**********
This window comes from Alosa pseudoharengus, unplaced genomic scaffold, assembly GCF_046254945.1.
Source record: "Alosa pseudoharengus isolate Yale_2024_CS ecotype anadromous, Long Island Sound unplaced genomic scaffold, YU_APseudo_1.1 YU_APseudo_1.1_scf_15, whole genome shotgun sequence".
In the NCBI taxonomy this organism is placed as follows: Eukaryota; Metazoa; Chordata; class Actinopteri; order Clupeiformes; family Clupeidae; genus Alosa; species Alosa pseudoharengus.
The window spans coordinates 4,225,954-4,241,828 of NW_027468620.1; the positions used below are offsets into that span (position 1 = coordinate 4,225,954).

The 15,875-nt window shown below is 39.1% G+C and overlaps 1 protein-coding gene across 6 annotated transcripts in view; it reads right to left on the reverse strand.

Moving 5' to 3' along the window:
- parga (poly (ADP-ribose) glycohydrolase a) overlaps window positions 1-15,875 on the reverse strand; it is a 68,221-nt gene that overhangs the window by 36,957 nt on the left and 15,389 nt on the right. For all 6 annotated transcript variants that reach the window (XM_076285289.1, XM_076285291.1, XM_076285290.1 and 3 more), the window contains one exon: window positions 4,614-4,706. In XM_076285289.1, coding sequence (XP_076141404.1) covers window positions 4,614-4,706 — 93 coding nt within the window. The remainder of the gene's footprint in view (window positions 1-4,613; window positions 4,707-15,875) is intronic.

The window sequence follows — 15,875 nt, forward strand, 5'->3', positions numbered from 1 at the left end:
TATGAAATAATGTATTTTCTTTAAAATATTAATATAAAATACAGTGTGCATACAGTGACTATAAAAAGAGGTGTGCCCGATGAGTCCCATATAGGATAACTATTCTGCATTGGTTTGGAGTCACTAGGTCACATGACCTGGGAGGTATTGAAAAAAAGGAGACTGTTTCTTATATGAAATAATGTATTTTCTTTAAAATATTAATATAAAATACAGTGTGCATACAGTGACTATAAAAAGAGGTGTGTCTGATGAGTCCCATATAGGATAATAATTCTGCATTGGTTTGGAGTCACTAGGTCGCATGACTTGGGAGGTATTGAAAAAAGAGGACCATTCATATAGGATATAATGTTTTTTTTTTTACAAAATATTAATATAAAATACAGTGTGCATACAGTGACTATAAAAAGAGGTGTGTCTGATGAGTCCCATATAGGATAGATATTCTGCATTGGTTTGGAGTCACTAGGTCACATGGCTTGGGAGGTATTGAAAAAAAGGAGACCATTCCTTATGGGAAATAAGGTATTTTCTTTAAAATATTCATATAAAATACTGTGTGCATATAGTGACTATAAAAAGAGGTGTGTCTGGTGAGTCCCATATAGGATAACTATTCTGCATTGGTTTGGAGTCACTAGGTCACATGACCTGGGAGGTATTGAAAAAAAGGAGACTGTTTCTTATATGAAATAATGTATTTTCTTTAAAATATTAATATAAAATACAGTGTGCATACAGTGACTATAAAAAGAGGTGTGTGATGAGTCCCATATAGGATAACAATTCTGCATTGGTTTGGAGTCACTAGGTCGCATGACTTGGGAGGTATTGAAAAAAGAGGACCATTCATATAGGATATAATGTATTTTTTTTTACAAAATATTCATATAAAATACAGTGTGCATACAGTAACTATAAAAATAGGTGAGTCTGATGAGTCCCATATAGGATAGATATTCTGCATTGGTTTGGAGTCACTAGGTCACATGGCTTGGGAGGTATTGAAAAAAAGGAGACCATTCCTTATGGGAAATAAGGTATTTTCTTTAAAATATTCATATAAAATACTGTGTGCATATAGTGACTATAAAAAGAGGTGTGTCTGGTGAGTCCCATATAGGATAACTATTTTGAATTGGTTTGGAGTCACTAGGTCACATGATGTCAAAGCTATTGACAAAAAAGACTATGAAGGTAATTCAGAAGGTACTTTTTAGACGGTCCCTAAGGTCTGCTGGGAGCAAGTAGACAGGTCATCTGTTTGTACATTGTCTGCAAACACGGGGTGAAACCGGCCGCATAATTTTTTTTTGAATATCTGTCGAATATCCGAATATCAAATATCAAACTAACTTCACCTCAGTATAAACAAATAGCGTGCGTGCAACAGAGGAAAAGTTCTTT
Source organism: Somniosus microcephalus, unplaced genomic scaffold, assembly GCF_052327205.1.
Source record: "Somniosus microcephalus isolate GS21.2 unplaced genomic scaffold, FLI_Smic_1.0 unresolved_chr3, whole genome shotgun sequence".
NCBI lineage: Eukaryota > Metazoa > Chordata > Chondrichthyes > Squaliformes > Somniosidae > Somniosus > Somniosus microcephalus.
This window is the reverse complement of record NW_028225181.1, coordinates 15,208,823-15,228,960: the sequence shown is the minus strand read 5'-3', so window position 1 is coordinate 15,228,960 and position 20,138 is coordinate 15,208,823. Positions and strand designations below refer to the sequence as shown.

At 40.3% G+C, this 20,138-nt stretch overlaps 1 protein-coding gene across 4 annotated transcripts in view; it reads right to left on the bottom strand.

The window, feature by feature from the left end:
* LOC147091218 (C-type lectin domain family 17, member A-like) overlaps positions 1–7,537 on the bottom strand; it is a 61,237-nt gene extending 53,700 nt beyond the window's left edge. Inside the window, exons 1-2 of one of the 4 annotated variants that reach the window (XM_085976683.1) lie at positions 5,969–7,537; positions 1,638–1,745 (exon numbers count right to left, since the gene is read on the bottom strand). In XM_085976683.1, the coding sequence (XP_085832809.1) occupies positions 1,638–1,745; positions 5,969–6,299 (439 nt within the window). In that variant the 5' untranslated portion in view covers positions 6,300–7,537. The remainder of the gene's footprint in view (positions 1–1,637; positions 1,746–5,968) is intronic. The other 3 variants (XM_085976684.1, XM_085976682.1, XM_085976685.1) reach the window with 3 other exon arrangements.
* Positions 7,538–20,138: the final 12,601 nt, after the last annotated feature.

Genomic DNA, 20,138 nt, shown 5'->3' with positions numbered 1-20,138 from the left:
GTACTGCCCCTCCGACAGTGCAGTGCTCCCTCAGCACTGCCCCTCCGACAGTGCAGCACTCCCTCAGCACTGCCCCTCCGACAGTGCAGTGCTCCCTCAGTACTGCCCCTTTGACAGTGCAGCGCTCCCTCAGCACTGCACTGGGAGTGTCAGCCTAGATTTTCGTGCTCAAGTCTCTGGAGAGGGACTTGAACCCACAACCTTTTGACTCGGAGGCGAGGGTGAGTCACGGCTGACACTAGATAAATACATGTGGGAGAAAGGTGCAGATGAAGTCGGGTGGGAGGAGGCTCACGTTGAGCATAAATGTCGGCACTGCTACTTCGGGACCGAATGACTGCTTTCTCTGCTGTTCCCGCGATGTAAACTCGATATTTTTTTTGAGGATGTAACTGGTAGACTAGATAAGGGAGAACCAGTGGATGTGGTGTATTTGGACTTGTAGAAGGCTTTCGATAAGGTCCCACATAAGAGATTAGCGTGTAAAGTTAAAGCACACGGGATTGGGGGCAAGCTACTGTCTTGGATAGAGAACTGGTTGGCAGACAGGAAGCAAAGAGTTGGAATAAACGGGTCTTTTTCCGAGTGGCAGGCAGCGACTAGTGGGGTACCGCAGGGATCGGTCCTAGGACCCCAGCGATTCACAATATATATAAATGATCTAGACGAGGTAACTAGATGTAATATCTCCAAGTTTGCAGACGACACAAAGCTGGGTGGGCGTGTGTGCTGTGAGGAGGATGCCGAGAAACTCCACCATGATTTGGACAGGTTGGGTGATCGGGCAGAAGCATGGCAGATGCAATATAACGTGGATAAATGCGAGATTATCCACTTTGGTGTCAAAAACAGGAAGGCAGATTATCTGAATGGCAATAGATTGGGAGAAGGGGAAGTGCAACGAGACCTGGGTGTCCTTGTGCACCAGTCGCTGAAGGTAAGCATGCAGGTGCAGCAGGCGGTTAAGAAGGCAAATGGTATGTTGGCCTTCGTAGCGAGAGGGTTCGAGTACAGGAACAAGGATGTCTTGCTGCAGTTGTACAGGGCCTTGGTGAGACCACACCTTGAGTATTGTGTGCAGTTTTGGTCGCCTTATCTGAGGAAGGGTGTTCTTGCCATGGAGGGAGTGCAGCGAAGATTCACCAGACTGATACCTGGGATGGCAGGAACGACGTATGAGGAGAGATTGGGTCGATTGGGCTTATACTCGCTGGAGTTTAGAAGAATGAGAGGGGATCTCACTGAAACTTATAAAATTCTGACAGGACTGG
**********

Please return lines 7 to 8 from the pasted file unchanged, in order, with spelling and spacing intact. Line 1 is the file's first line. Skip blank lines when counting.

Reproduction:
- parga (poly (ADP-ribose) glycohydrolase a) overlaps window positions 1-15,875 on the reverse strand; it is a 68,221-nt gene that overhangs the window by 36,957 nt on the left and 15,389 nt on the right. For all 6 annotated transcript variants that reach the window (XM_076285289.1, XM_076285291.1, XM_076285290.1 and 3 more), the window contains one exon: window positions 4,614-4,706. In XM_076285289.1, coding sequence (XP_076141404.1) covers window positions 4,614-4,706 — 93 coding nt within the window. The remainder of the gene's footprint in view (window positions 1-4,613; window positions 4,707-15,875) is intronic.

The window sequence follows — 15,875 nt, forward strand, 5'->3', positions numbered from 1 at the left end: